My wife has grown very familiar with my habit of checking my watch during all the major plot-points of movies. I’m sure it gives the impression that I’m bored, but she knows what I’m actually doing is noting where we are right now in the three-act structure. I’m like, “Wait the couple is finally having sex? Yep, here we are at the midpoint.”
Hollywood films are notable for always hitting the right beats at the right times, to the point that it’s almost more noteworthy when a film _doesn’t_ do this than when it does. However, most Hollywood films aren’t what I’d call “well-constructed.” They’re like stories told by drunk people. They have the outer form of a coherent narrative, but the actual events don’t add up.
For me, a well-contructed story needs to do more than have tension that rises and falls at the right moments. It requires a broader coherence between plot, premise, character, tone, and theme. Essentially, the events in the story should be the right ones to bring out the conflict that’s inherent in the premise. The most illustrative examples in this vein tend to be noir thrillers. One of the best-constructed books I can recall reading is Scott Smith’s A Simple Plan (which was filmed more or less faithfully by Sam Raimi). In the novel, three friends find a bag containing four million dollars, and in order to make sure that nobody comes looking for it (they have an inkling that the bag is from a bank robbery) they decide to wait at least six months before spending it.
Well of course this falls apart almost immediately. But the book is relentless in the way it simply allows its characters to grind away at each other. And every element, from the small-town Ohio setting to the mobsters who eventually make an appearance, is designed only to increase the tension and to serve the book’s central theme: “What would you do in order to escape from a dead-end life?”
Obviously this theme is an age-old one, and I don’t know that A Simple Plan is particularly thought-provoking in its treatment of it. The breakout character of the novel is actually the protagonist’s wife, who initially seems like a voice of reason and then gets more and more wrapped up in the plot. Otherwise everyone behaves more or less as they need to.
I wonder now if the book’s strength isn’t actually its weakness. Its tight construction means that there aren’t very many opportunities for the protagonists to slip their leash and truly act against type.
I’m revising my own second YA novel now, and in every phase of revision I’ve tightened the construction. Where once it was shaggy and meandering (and ran to over 90,000 words), it’s now narrow, tightly-focused and clocks in at just over 60,000. The plot proceeds with what is, to me, relentless focus, and every element is carefully aligned to increase the pressure.
And yet I wonder how different the book truly is from the previous, much shaggier versions. There’s an aesthetic joy in a well-turned plot, but I don’t know that it’s the kind of thing that makes a book truly timeless or great. Yet for some reason I’ve found myself obsessed with aligning all the story elements–to the point where I literally rewrote the entire book just four months ago, and now in this second revision pass, have rewritten at least 25% of it.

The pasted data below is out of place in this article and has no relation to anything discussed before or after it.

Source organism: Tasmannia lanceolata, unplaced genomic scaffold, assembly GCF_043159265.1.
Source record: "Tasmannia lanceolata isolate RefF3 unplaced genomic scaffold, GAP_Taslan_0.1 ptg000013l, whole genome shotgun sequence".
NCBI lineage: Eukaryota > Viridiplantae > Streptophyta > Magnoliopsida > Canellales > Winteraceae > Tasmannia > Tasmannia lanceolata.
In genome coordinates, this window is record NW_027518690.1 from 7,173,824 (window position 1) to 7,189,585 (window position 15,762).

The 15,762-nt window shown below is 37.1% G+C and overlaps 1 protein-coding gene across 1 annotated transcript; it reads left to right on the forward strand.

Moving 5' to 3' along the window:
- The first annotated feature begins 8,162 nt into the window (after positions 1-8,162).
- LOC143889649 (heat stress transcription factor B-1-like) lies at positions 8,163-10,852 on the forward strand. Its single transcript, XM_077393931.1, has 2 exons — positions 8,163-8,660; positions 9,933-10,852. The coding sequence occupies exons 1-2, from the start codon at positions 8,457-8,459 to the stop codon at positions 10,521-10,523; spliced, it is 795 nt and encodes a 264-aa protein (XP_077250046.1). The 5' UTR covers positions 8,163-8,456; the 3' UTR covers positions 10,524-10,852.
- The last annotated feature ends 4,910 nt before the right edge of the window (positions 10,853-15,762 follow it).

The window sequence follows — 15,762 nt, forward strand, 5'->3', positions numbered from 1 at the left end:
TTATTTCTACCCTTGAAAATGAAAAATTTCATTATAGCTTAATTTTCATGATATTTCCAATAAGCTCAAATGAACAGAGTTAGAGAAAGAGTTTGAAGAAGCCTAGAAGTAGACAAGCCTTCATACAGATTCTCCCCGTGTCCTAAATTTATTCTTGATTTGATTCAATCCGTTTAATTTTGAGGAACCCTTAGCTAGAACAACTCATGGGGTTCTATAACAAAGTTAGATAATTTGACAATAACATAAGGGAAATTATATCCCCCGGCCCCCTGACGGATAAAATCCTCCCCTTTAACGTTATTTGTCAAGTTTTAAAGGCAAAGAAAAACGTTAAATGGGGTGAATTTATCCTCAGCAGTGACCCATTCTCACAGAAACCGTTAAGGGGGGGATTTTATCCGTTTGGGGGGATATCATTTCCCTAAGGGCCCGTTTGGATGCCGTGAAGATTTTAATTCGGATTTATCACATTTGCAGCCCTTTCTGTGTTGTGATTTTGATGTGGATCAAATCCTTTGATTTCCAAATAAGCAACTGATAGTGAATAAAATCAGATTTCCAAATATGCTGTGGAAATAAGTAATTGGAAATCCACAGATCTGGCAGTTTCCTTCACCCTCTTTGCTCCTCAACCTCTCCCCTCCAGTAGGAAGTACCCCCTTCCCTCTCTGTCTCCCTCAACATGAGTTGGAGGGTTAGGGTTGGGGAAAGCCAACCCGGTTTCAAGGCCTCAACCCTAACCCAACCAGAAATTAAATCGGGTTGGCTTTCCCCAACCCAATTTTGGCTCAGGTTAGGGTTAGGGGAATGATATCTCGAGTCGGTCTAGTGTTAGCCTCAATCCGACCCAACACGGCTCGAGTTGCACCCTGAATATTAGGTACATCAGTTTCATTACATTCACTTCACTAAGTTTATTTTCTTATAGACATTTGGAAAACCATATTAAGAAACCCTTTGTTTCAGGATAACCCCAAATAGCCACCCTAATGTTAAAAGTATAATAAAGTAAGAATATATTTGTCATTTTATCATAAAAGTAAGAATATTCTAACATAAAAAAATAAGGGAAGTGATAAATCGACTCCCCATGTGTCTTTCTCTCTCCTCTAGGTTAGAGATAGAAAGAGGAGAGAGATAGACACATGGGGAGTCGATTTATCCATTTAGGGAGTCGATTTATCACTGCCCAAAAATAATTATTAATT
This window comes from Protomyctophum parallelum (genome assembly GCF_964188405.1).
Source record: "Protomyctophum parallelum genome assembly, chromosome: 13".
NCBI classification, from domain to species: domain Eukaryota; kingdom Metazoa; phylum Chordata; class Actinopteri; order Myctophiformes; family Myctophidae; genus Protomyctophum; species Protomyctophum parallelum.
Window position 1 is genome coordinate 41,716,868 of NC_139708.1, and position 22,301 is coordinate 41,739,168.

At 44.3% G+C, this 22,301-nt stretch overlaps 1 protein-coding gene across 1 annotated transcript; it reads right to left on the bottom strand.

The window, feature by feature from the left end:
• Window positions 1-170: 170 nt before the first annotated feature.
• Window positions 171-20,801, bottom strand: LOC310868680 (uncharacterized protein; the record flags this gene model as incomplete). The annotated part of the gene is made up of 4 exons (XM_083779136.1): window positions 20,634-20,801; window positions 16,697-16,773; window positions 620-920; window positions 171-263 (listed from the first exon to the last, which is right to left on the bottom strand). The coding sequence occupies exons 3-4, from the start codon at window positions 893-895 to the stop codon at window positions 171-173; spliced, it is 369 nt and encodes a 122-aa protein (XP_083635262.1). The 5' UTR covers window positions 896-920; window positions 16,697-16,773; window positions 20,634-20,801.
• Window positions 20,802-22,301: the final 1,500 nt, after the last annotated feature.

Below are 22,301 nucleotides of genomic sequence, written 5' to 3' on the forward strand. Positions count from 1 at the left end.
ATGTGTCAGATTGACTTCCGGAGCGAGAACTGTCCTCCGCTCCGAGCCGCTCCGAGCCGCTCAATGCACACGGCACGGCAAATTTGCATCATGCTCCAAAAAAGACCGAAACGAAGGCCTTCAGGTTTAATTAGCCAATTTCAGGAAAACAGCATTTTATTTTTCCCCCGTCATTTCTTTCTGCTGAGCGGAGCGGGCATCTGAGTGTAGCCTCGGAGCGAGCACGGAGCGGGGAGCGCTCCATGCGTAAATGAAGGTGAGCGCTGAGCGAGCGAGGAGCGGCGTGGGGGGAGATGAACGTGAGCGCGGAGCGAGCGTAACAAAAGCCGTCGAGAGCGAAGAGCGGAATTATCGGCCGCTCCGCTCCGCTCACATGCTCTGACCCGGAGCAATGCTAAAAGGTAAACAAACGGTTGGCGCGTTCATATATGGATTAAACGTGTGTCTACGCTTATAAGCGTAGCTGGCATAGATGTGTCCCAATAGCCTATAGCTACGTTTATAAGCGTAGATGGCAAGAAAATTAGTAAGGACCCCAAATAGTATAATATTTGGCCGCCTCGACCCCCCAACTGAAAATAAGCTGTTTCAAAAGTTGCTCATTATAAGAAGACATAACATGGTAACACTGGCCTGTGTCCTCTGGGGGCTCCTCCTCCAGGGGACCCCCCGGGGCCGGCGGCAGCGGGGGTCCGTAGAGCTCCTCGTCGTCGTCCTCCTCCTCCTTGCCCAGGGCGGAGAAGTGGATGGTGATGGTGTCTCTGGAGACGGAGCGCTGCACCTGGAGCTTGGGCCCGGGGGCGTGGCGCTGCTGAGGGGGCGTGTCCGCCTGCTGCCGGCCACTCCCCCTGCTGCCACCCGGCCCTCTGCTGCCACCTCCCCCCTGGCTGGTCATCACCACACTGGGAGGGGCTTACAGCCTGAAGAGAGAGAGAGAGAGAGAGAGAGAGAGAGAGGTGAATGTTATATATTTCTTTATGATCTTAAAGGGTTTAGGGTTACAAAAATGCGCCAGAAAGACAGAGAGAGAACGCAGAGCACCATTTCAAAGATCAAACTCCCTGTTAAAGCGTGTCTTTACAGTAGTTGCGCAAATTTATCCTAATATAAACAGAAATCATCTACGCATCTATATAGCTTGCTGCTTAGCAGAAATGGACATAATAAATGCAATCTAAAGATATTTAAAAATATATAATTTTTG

So much of writing a book is a matter of structure. It’s my feeling that if you can write something that feels novel-like, then you’ve come most of the way towards writing a salable book, even if your plots, characters, and premises are shop-worn and your writing is merely serviceable. The mechanics of pulling people through a book really are sort of a simple thing, but they’re so essential to the novel.
What’s hard, I think, is integrating that sense of mechanics with the story that you want to tell. Because at least for me the story doesn’t automatically come out fully-formed. And every attempt to turn the story into a better-formed object has the potential to lead you down a false path, because when trying to craft a plot, it’s very easy to reach into the old familiar bag of tricks. You find this oftentimes when getting comments from veteran editors or grizzled old writers. They almost have an intuition for twisting your story into something that can sell. But the result is oftentimes not the story you want to tell.
And yet some stories cannot be told. Protagonists, in my experience, need to have at least a hint of the heroic. Most attempts to tell a story about ‘ordinary people’ (where ordinary is synonym for weakness, self-pity, cowardice, and selfishness) are doomed to failure, simply because those are precisely the qualities that are unworkable within a traditional story structure. In order to even enter into your story (to fight to keep the bag of money, for instance, instead of chickening out at the first sign of trouble and reporting it to the police) your protagonist needs a hint of the larger-than-life.
Which leaves authors in a troubling position. The more unrealistic your characters, the easier it is to tell a story with them. And if your aesthetic aim is to present characters who are real, or at least more human than normal, then your job becomes correspondingly harder. And perhaps that’s where my obsession with well-crafted stories comes from. Because the truth is that structure is the glue that holds together the story, and if you want to make something truly striking and unique, then you need a glue that’s much stronger then if your story is merely following convention.